Exochorda x macarantha “the bride” (Pearl Bush) Out of  zone but able to establish in our subtropical climate , beautiful white flowers on a lax shrub. Garden hybrid- East Asia  (syn.Spiraea grandiflora)

Felicia amelloides (Kingfisher daisy) Half hardy perennial , light blue flowers. South Africa. PRUNED THEN LOST YET AGAIN.

Forsythia intermedia  “Lynwood Gold” A deciduous shrub, with golden yellow flowers. The flowers are produced in the early spring before the leaves, bright yellow with a deeply four-lobed flower, the petals joined only at the base. These become pendant in rainy weather thus shielding the reproductive parts.  The genus is named after William Forsyth (1737–1804), a Scottish botanist who was royal head gardener and a founding member of the Royal Horticultural Society     New to our garden on trial 2012. and slow to establish. Replaced early 2016 with cultivar “Ferrand” China Pool Embankment x 2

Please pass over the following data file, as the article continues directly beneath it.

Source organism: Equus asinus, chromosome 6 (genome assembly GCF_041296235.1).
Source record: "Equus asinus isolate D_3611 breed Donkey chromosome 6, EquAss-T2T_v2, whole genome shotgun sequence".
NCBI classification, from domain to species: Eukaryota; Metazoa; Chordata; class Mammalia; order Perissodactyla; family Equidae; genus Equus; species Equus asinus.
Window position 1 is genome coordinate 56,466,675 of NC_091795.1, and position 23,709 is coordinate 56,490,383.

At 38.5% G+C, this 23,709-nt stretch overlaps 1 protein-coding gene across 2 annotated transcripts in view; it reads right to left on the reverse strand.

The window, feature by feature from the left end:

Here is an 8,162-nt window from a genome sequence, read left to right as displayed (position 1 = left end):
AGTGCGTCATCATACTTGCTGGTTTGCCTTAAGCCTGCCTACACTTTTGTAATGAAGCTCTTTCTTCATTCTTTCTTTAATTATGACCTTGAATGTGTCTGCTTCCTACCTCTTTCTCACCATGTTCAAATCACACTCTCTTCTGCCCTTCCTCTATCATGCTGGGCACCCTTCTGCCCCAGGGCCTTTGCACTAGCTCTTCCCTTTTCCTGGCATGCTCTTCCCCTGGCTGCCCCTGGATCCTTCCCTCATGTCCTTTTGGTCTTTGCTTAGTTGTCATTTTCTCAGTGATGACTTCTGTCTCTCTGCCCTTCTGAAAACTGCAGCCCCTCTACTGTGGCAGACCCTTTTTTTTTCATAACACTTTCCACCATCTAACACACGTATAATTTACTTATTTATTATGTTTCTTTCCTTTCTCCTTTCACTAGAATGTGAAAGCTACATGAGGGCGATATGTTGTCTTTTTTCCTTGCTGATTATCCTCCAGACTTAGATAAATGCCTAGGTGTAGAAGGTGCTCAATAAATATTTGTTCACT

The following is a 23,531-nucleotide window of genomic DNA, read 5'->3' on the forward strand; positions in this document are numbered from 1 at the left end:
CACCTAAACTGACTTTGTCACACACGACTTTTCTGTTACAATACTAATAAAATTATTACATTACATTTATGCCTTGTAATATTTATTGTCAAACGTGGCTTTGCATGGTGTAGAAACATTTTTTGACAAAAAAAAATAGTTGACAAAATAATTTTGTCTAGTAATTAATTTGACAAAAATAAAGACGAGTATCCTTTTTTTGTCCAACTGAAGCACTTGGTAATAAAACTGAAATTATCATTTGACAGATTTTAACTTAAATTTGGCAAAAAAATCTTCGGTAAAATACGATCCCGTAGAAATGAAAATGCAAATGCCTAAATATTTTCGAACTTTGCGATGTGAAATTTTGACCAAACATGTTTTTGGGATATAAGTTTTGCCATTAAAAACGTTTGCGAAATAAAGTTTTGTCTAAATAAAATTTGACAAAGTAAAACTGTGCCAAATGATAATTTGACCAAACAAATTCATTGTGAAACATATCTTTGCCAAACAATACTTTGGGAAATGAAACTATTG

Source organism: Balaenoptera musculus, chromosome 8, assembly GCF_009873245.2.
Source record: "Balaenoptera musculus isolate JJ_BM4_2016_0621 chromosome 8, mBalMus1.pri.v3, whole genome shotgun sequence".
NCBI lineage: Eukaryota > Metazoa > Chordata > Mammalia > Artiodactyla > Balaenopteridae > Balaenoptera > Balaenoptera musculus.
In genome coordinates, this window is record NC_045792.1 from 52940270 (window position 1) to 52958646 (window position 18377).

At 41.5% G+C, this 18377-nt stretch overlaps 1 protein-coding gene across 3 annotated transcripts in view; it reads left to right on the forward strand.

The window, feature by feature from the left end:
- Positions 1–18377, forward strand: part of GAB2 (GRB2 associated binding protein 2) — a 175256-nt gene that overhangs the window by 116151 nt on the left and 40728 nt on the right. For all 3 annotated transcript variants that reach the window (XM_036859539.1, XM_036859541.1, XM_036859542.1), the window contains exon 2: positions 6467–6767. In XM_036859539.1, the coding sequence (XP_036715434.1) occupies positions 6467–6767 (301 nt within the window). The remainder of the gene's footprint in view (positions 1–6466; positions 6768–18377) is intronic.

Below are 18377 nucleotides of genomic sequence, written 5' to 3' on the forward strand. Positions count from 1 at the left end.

Fuchsia x hybridum, F x hybridum var.”Fascination”,  Red Corolla, Purple sepals “Thalia” Lax shrub Fuchsias apparently struggle in our subtropical, often wet garden, with acid soil. Over a hundred Fuchsia species have been described, known by Europenas since the 18th Century. Tropical Americas. Refer Australian Fuchsia Society.  www.fuchsia.org.au 1A.1885 (20 garden varieties)2.1875,7.1897 (30 varieties), 9.1851 (varieties), 10.1855 (29 species and varieties)  East Border Garden, Fenced Rose garden, Central Shrub Garden

Fuchsia x hybridum  “Shower of Stars”flowers with dark red sepals and semi double white corollas East Border garden

Fuchsiax hybridum  “Annabel”Sepals white flushed pink. Corolla white veined pink. East Border garden

Fuchsiax hybridum “Carla Johnson” recurved, green-tipped, pale pinksepals and single, flared, white to pale pink corolla East Border garden

Fuchsia x hybridum  (white Shrub) from Rowenas garden East Border garden

Early Australian gardeners had access to new varieties within about a year of their European release and by the 1880s Australian catalogues listed over 400 cultivars of Fuchsia.

Fuchsia magellanica, commonly known as the hummingbird fuchsia or hardy fuchsia, is a species of flowering plant in the family Evening Primrose family (family Onagraceae), native to the lower Southern Cone of southern South America. Tropical Americas Orchid Walk